I began my personal finance education by reading Suze Orman’s “The Money Book for the Young, Fabulous & Broke” to get a good overview as I began my personal finance journey. I then read two books on investing in the stock market. William Bernstein’s “The Four Pillars of Investing” and Burton Malkiel’s “A Random Walk Down Wall Street” are great books that extensively describe all of the intricacies of investing. After reading those two books, I decided that investing in funds rather than individual stocks would be my preferred method of investing for my retirement money. I turned to John C. Bogle’s “Common Sense on Mutual Funds” to learn about fund investing. Who better to learn from low cost fund investing than by reading a book authored by the man who started Vanguard?
Bogle begins this section by detailing the importance of long term investing, which is critical for retirement investing. If this economic downturn doesn’t make you look at a long-term investment horizon, I don’t know what will. Bogle stresses investing early with a long-term horizon to decrease the volatility of your returns.
Another key aspect of investment strategy is asset allocation. Bogle recommends selecting an asset allocation based on each individuals optimal risk and reward.
The final key point of this section focuses on the engineers slogan of K.I.S.S. (keep it simple stupid). Bogle argues that the simple way to invest is by picking index funds instead of trying to pick the best active manager, selecting low cost funds, holding investments over time and limiting the number of funds you buy.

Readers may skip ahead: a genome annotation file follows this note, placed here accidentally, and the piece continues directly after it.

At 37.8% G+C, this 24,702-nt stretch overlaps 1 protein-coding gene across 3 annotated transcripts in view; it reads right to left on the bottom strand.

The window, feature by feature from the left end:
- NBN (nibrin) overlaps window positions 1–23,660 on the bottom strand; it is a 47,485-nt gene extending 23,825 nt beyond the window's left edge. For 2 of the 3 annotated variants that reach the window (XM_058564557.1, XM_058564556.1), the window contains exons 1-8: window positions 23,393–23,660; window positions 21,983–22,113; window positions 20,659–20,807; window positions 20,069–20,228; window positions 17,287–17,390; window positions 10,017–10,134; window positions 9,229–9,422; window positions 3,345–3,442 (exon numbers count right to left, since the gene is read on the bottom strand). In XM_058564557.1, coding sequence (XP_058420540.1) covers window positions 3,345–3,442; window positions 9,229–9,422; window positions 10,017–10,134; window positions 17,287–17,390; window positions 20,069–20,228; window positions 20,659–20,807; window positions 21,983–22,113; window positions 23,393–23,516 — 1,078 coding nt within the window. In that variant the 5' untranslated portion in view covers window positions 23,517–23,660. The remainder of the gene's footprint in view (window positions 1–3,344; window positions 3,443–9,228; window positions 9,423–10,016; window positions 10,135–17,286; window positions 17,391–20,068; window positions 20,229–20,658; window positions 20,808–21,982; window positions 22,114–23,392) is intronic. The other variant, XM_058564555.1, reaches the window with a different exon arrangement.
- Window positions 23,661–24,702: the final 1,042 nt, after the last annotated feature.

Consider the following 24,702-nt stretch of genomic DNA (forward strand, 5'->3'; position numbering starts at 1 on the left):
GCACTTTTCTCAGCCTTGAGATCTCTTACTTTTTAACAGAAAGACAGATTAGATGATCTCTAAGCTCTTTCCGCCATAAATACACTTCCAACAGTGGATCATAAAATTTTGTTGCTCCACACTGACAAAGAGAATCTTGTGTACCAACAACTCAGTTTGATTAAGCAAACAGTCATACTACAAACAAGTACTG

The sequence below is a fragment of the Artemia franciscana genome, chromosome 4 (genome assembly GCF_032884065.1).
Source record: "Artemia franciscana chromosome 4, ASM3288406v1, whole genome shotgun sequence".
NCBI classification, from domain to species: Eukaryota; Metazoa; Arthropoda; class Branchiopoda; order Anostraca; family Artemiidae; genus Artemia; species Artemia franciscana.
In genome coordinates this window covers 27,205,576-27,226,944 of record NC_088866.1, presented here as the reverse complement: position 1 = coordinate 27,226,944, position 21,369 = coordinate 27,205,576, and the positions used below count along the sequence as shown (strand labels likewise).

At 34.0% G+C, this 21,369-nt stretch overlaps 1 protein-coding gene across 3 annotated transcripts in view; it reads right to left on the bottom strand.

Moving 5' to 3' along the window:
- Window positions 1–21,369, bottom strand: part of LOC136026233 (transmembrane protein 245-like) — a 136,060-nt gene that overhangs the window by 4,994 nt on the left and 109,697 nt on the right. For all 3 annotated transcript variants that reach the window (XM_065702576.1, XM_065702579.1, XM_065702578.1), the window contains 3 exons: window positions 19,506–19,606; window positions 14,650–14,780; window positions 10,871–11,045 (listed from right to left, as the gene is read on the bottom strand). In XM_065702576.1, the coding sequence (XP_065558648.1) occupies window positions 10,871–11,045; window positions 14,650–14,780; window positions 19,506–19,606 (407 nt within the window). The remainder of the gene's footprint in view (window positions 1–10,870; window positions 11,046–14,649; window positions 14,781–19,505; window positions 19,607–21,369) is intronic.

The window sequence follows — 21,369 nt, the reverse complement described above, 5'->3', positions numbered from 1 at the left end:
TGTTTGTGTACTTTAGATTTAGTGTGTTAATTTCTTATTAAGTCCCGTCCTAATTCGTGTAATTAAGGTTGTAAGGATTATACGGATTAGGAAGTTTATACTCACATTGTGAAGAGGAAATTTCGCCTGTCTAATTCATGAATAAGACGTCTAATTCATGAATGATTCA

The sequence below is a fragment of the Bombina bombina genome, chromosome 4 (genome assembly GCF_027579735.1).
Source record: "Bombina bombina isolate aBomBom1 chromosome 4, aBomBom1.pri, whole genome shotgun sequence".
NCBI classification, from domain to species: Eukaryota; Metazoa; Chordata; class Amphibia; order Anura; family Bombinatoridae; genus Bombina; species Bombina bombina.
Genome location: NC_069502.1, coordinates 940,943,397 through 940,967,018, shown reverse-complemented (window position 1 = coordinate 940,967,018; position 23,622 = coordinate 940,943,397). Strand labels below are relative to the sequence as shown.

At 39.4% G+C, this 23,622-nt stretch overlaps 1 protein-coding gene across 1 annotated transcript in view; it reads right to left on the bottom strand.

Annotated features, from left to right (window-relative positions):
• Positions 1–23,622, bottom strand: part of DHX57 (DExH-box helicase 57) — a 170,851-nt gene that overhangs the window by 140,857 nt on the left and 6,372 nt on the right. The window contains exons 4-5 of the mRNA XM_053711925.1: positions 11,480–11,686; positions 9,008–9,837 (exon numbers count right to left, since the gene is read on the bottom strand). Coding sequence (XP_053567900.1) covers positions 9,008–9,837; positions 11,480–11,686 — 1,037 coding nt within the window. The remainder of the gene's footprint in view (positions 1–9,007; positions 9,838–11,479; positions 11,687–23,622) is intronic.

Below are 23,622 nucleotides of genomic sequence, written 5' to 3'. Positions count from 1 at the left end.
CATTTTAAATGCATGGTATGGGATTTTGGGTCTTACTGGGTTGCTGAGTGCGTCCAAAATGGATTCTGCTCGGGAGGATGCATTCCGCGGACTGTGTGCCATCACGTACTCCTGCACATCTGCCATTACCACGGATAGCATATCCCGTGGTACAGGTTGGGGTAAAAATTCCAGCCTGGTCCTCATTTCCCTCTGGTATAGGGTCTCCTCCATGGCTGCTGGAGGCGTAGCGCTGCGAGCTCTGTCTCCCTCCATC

This section is where Bogle begins to really hammer his main theme for the whole book, INVEST IN INDEX FUNDS. Bogle throws some fancy stats around that state index funds have achieved a 12.5% return compared to a 10.8% return for equity funds over a 30 year period. He attributes the disparity to fund costs. He then continues to argue that index funds are more tax-efficient and reduce risk.
Bogle discusses the relationship between cost and return for bonds. His argument is the same as with equities. As the cost drops, returns rise. Once again Bogle calls for minimizing costs in the bond arena.
I don’t know how I feel about Bogle’s position on global investing. He basically says that a large enough percent of net income from companies in the S&P 500 is derived outside of the US that additional foreign investing in unnecessary. I will be doing some reading into asset allocation in the near future, after which I will define my position on foreign investing.
The investment performance section starts out with a very impressive mathematical defense of all funds eventually reverting to the mean. Bogle basically states that funds are allowed to significantly outperform the market for a few years, however, those years will be followed by years of under performing. He provides stats that prove his case for large cap and small cap stocks, US and international stocks, growth funds and value funds, and high grade stocks and low priced stocks. Bogle uses the reversion to the mean argument to support index fund investing by saying that high flying stocks will always revert to the mean, so you might as well invest in funds that have lower costs.